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Badly-trained crew blamed for ’12 Pak air crash Newer model was fitted with automated flight deck

KARACHI, Feb 5, (AFP): The pilots of a Pakistani jetliner that plunged to the ground outside Islamabad in 2012 and killed 127 people were not trained to use its automated flight deck, investigators have found. The Bhoja Air Boeing 737 from Karachi crashed in fields and burst into flames as it came in to land at the capital’s Benazir Bhutto International airport during a storm in April 2012.

There were no survivors. In its official report Pakistan’s Civil Aviation Authority (CAA) blamed the crew and Bhoja management for the crash, the second deadliest in the country’s history. The captain and his co-pilot had been trained to fly the Boeing 737-200 but not the more advanced 737- 236 model which crashed, the CAA report said.

The newer model was equipped with an automated flight deck which the crew had not been trained to use, the report said. “The information with regards to automation capacities of aircraft was not in the knowledge of cockpit crew even after the formal ground schooling, as the ground schooling did not cater for the automation of aircraft,” said the report, parts of which were seen by AFP. In their concluding remarks the investigators said that “ineffective management of the basic flight parameters” such as air speed and rate of descent were among the main causes of the tragedy.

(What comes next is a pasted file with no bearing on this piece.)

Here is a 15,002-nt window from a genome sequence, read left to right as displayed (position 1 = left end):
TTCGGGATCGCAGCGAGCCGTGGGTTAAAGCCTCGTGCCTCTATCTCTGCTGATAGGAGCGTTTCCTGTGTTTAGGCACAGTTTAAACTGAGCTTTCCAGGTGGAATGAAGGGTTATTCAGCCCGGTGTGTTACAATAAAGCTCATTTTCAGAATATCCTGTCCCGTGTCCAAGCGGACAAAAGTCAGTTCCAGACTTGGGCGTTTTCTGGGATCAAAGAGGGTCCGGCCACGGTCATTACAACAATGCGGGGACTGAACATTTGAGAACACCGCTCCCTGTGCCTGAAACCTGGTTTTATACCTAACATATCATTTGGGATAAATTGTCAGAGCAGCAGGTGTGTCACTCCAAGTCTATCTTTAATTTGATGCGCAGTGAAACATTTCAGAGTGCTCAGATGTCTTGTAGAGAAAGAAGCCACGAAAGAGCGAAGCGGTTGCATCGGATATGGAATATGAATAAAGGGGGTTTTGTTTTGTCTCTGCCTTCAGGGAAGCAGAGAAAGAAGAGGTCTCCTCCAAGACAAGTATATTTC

The eight-member investigation team was headed by an air commodore and included engineers, commercial and air force pilots, doctors and aviators. Discussing the black-box recording of the cockpit conversation and air traffic control tower, the team observed that panic gripped the pilot in the severe weather conditions.

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